All of this combined with a matching pastel color palette leads me to believe that all of these artistic liberties are deliberate design choices and not just something hastily cobbled together.
(Art Source: x)
There is definitely a girly aesthetic about them with just enough edge that reminds me of how sharp-tongued teenagers can be.
Speaking of choices, Silky’s airy and “slow” sounding voice seems to be deliberate as well. I mention this because one of the complaints I’ve read in youtube & crunchyroll comments is how “she sounds annoying”. I don’t blame anyone for having that opinion, but it’s not like the voice actress talks like that all the time. Again, I think it’s a character choice; but whether it’s a good choice is entirely up to the viewer. (I think it’s kinda hilarious, but it can get grating at times)
I don’t think I’ve spoiled each episode per se, but I may have spent so much time talking about them that it might not even be worth watching them for yourself. Sorry about that!
Still, I felt the need to get my thoughts and feelings out there on the off-chance that maybe I’ve inspired other people to go check it out? Maybe even watch future episodes for themselves? (If nothing else, writing this blog post has been very therapeutic for me) Currently it seems like the viewers on Crunchyroll & My Anime List aren’t giving it so much as a passing glance, and those who do seem to be extremely put off by it; judging by the ratings and statistics anyway:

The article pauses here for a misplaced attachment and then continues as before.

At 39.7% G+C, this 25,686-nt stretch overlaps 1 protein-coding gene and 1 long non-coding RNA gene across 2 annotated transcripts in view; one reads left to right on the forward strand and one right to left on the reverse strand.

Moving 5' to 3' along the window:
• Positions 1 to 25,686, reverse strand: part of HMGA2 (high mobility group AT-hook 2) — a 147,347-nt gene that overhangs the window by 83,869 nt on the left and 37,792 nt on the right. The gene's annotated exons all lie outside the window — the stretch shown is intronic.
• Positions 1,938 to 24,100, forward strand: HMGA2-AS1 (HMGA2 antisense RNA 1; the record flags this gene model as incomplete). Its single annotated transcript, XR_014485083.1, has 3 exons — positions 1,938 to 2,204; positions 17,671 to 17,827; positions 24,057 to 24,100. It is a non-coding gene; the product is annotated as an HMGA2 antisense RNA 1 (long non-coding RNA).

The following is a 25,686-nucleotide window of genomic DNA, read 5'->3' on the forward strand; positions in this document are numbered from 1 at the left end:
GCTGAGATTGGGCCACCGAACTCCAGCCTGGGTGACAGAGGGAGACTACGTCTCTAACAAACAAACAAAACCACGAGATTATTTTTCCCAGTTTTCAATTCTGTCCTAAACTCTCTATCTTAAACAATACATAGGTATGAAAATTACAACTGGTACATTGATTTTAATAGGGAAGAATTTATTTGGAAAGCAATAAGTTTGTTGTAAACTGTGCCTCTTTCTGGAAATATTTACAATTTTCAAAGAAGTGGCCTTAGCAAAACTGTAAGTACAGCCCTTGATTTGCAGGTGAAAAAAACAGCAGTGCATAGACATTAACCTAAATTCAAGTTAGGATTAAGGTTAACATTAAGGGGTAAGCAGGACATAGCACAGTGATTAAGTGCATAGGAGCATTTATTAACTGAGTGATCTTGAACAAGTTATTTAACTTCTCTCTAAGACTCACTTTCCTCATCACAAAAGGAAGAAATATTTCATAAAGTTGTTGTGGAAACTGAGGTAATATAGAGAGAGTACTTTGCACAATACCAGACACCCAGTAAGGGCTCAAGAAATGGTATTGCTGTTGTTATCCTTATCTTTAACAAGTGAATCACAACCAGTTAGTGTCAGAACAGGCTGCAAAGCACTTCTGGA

Dang, 4.88 out of 10? Harsh!
If you don’t know this about me, I am a huge fan of subjectivity; so I’m totally cool with people not liking the same things that I do, or just liking/disliking something for totally different reasons than me. It’s entirely possible that on the whole, most people think that the jokes are unfunny and the dolls look creepy, or that it just has poor production values.
Still though, I would hate for something to get negative reception just for doing something a little bit different from what we’re used to, or because a few jokes flew over people’s heads (like the kabocha/pumpkin thing).
If nothing else, Milpom★ seems pretty darn creative, and it makes me want to visit the next local art festival and make some cute arts and crafts for myself.